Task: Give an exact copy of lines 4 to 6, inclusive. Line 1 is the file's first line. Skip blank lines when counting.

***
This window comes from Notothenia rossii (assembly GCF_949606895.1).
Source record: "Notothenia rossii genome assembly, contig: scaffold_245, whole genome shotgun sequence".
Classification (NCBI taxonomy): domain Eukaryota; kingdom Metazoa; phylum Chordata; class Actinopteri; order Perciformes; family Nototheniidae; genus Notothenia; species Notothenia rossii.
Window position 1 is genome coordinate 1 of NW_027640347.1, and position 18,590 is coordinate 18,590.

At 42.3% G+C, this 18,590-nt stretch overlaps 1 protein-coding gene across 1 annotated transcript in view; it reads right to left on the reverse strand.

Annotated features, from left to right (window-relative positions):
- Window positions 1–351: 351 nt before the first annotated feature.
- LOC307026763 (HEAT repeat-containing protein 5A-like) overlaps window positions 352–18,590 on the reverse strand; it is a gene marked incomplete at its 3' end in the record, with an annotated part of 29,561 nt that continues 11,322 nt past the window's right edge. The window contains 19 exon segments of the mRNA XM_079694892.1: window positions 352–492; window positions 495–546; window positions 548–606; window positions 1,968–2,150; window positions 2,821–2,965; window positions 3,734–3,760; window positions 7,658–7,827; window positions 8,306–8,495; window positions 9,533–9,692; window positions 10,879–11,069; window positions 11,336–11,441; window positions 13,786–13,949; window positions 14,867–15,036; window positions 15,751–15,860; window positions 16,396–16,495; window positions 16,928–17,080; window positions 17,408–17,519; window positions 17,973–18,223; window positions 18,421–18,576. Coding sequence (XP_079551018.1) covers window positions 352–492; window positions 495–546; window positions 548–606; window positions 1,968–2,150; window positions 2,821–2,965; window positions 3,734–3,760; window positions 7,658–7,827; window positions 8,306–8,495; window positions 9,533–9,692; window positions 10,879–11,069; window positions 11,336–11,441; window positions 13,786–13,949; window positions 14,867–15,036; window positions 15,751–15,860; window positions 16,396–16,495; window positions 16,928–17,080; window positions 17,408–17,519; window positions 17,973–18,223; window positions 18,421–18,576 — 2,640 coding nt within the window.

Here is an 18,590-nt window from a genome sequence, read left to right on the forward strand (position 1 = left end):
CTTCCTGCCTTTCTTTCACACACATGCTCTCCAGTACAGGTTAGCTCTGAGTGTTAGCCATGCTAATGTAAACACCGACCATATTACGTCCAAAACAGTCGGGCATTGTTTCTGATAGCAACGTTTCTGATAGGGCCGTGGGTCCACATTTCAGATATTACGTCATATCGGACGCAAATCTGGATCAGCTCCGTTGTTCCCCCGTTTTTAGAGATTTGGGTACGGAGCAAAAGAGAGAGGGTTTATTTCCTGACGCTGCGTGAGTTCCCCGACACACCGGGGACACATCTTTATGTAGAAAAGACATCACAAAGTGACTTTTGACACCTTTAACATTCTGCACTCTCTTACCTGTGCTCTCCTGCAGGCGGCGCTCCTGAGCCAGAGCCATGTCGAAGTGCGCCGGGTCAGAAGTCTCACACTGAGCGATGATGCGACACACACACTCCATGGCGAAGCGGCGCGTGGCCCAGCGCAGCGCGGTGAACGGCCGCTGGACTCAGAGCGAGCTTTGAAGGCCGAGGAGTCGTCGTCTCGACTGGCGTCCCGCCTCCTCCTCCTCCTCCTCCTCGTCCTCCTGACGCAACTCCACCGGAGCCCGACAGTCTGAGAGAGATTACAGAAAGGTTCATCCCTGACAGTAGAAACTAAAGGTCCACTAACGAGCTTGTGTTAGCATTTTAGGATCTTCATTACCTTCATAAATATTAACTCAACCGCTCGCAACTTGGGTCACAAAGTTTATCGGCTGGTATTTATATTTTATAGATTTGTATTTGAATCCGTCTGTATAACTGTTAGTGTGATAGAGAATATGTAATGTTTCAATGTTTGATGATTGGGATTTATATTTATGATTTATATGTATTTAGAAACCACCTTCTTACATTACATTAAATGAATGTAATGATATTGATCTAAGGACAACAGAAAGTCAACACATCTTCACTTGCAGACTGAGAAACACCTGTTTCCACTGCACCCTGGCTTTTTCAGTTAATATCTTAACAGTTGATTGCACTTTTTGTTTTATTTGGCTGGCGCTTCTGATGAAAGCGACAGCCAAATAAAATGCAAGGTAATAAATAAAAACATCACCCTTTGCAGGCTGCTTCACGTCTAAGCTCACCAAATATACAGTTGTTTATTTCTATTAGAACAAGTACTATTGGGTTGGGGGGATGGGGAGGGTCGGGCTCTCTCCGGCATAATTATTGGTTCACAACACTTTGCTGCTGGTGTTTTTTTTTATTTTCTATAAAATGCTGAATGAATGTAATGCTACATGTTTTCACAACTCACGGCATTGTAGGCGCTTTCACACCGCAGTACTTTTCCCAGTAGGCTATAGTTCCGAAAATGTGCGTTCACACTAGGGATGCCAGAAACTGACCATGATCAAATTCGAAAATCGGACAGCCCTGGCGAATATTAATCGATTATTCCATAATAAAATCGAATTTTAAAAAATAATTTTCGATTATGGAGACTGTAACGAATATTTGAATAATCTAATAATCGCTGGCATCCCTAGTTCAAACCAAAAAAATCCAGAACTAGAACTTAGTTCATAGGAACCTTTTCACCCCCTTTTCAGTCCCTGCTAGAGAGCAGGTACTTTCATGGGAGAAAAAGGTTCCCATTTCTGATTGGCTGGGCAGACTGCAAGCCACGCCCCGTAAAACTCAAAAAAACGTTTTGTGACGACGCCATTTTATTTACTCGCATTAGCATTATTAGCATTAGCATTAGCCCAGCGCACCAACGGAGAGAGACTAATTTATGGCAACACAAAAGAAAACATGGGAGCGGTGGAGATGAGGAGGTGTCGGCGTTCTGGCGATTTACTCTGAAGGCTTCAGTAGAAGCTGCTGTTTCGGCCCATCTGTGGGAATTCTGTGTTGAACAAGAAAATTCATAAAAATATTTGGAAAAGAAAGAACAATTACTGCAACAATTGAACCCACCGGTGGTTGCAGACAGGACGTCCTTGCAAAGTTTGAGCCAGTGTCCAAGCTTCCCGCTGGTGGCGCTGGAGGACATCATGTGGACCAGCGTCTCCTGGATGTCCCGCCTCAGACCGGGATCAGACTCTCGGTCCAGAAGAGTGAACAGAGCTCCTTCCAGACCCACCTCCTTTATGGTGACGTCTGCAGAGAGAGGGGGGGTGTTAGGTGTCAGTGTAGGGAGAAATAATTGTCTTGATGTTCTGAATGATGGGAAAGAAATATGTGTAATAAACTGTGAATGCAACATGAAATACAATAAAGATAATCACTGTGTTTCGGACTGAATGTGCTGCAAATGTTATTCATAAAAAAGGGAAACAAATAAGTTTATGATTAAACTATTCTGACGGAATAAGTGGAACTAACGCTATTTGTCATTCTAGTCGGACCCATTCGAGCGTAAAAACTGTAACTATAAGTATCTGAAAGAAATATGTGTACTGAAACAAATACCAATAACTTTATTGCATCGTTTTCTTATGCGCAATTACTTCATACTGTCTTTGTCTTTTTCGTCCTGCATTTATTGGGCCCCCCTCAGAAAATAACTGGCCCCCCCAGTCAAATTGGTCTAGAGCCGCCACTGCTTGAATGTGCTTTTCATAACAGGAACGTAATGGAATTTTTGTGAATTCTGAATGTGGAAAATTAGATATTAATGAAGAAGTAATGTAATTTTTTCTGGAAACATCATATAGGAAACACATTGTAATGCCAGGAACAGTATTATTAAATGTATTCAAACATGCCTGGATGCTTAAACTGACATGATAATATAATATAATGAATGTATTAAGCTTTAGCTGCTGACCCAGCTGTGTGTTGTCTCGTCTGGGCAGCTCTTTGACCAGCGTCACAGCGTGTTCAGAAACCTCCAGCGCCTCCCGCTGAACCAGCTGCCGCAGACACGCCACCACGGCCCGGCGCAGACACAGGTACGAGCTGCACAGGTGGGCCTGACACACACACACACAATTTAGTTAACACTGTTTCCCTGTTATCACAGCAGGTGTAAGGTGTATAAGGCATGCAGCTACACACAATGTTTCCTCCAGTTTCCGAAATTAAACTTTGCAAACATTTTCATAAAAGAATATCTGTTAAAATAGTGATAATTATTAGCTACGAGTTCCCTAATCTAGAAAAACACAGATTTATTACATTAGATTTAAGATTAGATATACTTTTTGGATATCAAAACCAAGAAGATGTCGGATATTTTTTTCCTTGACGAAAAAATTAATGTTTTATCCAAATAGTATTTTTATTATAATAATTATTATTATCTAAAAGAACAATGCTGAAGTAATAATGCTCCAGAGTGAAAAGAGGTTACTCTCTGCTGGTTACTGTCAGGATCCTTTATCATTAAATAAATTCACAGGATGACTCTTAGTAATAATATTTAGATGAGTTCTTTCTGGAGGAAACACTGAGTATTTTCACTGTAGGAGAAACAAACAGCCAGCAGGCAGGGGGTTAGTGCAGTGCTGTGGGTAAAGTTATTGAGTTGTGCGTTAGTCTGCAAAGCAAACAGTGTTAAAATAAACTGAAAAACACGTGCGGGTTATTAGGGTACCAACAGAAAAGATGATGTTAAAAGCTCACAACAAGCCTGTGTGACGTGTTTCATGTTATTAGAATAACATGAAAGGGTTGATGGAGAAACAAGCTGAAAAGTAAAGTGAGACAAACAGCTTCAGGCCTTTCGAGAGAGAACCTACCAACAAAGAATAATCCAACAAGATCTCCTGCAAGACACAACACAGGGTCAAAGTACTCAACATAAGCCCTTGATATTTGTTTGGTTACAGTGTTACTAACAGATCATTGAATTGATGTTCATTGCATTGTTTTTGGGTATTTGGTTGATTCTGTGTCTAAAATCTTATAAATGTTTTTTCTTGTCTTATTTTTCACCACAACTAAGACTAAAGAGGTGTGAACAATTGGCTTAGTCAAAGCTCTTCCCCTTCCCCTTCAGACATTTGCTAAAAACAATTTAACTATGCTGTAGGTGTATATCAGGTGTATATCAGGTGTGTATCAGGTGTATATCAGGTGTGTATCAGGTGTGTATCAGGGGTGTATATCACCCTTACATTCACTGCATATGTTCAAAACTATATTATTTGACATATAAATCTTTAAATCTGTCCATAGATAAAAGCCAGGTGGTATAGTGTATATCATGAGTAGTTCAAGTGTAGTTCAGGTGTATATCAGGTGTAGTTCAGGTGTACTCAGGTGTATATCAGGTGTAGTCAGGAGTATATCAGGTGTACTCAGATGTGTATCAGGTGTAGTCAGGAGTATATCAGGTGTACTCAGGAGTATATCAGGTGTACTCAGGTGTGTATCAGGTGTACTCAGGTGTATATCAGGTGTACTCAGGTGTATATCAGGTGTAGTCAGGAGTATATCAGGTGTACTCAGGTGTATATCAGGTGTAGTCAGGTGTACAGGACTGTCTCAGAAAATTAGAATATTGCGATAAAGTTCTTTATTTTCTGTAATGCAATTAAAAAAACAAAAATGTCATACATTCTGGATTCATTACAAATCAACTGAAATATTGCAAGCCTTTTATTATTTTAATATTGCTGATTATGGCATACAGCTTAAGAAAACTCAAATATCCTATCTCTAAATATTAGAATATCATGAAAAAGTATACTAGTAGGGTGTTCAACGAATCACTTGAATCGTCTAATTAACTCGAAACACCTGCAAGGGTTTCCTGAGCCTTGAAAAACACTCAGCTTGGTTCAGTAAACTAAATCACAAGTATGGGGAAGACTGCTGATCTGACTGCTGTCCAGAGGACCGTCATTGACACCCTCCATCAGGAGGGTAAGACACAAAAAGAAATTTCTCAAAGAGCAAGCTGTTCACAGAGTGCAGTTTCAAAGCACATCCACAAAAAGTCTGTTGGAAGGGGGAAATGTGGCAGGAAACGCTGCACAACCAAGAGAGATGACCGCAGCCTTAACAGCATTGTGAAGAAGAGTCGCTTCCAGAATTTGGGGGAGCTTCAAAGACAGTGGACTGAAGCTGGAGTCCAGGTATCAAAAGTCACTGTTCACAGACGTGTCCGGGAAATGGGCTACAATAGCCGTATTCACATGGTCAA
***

Window position 1 is genome coordinate 1 of NW_027640347.1, and position 18,590 is coordinate 18,590.

At 42.3% G+C, this 18,590-nt stretch overlaps 1 protein-coding gene across 1 annotated transcript in view; it reads right to left on the reverse strand.

Annotated features, from left to right (window-relative positions):